As it turns out, the PowerSpec laptops ship with Microsoft Hybrid Graphics mode enabled by default. Hybrid mode switches off the discrete GPU and shifts the workload over to the Intel CPU’s integrated graphics when face-melting visual power isn’t required. It saves battery life, but G-Sync won’t—can’t—function using Hybrid mode. G-Sync demands secret sauce from Nvidia GPUs 100 percent of the time. To activate G-Sync, you need to boot into the system BIOS and head to the Advanced tab. There, select Advanced Chipset Control and change the “MSHybrid or DISCRETE Switch” option to Discrete. Reboot the PC, give the system a second to think, and you’ll receive a prompt to enable G-Sync in the Nvidia Control Panel.
Fortunately you’ll only need to this once—but it’s ludicrous that you need to do it at all. The PowerSpec laptops ship with a flagship feature disabled. Worse, the activation’s hidden behind an arcane process that’s never made obvious to end users. And get this: Switching to the discrete GPU bumps the PowerSpec 1710’s display refresh rate from the default 60Hz up to 75Hz. (No such luck on the PowerSpec 1510, alas.) I’ve never seen a laptop configured this way and honestly, the only reason I puzzled out the solution was because I saw an Intel graphics option while right-clicking the desktop and was savvy enough to recognize what that indicated. It’s not consumer-friendly whatsoever.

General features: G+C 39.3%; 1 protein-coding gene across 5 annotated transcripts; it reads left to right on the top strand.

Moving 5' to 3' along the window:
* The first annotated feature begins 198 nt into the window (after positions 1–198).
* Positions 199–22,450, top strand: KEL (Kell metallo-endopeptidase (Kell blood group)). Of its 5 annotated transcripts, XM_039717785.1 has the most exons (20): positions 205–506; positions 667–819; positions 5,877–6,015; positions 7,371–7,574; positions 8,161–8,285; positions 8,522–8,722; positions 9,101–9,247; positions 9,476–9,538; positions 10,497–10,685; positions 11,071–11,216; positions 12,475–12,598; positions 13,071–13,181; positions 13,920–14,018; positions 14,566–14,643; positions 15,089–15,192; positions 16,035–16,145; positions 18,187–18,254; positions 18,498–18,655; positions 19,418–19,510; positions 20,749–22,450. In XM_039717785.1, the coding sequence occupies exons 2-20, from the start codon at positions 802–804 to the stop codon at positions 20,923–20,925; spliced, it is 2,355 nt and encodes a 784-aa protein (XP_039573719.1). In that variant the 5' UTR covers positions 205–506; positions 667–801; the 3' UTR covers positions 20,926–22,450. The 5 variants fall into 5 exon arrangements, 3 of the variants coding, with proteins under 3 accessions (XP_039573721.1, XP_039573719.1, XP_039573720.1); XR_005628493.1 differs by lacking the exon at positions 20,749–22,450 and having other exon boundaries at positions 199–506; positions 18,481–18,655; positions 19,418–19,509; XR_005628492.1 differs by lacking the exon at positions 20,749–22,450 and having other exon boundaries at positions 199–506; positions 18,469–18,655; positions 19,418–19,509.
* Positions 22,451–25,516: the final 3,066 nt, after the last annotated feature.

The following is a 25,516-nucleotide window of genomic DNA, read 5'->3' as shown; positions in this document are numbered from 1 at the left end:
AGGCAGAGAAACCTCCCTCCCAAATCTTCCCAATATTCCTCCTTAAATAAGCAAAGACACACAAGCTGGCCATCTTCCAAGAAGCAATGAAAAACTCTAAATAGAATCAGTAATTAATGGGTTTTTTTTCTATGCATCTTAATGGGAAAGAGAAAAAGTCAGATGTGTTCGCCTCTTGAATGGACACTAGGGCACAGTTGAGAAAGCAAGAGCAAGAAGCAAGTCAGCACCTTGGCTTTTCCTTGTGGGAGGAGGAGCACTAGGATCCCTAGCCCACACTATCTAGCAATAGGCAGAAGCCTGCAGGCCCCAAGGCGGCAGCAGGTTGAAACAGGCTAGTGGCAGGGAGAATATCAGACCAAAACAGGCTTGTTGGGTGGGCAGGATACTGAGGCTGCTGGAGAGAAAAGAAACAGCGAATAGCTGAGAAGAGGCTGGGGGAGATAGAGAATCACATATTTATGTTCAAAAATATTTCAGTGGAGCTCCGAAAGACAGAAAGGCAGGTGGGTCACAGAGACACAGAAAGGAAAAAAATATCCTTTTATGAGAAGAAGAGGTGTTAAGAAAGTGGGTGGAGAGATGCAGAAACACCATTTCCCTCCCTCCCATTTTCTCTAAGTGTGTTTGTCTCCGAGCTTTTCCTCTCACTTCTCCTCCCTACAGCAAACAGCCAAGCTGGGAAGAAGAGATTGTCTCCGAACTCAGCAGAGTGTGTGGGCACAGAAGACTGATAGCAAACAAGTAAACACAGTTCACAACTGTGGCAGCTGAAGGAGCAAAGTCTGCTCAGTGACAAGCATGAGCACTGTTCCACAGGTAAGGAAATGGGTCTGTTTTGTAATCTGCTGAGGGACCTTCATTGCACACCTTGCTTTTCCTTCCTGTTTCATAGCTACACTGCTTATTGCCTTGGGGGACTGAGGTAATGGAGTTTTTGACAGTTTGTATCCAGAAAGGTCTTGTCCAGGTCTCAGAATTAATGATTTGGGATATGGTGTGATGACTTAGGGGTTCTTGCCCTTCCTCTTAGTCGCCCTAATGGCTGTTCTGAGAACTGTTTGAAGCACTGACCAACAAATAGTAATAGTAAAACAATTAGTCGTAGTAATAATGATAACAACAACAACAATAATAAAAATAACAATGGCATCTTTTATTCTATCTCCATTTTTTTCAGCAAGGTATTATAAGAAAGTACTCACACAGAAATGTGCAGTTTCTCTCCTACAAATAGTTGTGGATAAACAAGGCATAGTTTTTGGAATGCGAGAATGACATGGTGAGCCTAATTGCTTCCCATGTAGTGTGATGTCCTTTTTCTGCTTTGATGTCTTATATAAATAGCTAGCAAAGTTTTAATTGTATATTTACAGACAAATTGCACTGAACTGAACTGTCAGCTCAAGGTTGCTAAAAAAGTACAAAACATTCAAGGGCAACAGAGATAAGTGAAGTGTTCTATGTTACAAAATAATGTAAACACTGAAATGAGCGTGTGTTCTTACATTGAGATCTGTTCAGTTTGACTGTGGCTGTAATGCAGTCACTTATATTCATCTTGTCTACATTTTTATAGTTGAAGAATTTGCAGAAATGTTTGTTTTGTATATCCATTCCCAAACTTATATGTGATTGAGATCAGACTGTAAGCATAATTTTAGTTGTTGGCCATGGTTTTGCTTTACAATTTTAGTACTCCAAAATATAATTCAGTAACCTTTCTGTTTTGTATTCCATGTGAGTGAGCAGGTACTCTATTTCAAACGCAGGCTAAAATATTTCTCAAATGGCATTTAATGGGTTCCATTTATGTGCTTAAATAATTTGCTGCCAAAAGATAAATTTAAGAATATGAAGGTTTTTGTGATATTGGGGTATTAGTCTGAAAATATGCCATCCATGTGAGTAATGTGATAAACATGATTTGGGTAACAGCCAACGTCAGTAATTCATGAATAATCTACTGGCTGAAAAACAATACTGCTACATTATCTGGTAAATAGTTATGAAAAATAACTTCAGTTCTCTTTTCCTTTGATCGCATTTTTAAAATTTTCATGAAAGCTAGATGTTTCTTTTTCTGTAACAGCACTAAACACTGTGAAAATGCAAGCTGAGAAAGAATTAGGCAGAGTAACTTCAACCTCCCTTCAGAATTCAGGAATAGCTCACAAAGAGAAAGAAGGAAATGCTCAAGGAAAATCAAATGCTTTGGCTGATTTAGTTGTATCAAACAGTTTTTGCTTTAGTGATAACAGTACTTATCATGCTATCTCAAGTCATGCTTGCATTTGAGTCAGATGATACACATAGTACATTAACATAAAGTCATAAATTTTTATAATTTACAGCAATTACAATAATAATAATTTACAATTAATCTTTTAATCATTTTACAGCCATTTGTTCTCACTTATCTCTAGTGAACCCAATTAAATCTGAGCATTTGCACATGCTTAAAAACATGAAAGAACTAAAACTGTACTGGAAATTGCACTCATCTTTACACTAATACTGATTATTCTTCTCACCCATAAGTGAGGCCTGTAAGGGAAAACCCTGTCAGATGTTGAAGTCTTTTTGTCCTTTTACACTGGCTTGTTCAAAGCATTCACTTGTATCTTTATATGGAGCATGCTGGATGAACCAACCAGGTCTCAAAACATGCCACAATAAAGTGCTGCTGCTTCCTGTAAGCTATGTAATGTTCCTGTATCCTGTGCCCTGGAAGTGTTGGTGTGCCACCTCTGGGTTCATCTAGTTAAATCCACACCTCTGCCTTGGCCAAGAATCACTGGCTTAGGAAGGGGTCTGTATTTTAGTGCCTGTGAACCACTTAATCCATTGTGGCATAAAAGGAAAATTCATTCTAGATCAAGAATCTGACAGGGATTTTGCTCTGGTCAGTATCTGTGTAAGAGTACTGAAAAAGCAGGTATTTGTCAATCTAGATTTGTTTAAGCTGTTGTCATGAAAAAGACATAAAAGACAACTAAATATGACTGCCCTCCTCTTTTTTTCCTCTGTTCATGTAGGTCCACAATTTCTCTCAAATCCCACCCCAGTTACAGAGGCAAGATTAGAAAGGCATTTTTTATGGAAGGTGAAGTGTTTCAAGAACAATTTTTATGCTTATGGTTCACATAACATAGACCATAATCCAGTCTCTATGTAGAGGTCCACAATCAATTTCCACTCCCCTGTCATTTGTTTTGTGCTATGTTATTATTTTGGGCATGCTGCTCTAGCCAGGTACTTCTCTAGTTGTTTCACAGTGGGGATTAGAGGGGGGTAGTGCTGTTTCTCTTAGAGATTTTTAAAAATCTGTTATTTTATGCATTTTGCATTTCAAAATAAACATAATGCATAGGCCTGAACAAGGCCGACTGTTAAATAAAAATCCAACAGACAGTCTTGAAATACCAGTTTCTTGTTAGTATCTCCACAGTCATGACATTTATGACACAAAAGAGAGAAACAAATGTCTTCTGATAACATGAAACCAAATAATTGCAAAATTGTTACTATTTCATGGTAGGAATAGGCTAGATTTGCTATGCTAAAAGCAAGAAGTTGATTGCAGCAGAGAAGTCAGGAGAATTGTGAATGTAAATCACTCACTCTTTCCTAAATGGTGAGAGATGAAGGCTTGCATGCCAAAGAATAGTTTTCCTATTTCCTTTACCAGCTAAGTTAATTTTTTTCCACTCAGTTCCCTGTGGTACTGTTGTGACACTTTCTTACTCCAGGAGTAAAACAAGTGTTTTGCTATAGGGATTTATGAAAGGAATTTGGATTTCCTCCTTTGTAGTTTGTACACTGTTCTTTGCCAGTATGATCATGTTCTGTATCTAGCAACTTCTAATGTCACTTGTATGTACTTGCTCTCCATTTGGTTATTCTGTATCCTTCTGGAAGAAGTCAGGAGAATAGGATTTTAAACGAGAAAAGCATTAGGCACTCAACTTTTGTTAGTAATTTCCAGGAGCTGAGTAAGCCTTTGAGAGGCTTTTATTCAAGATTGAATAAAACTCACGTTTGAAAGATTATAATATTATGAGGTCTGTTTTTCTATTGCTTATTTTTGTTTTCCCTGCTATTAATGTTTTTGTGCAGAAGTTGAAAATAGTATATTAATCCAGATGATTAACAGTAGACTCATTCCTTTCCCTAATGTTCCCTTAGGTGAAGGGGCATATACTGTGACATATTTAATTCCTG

Once you’ve gotten that all squared away, the results are spectacular. Both Micro Center notebooks boast vivid displays with wide viewing angles. The PowerSpec 1510 is no slouch with its better-than-average 317 nits of brightness, but the PowerSpec 1710 maxes out at an eye-searing 411 nits—easily one of the brightest displays we’ve seen, alongside the Alienware R15 and monstrous Acer Predator 21 X. With G-Sync active, gaming on these displays with the GTX 1070’s raw power is nothing short of glorious.
The big difference: Physical design
The PowerSpec laptops rely on Clevo cases. These are classic big, heavy gaming laptops—though far from the heaviest we’ve seen. Both designs sport a slick-looking (and fingerprint-prone) black casing, but differ greatly in other aspects.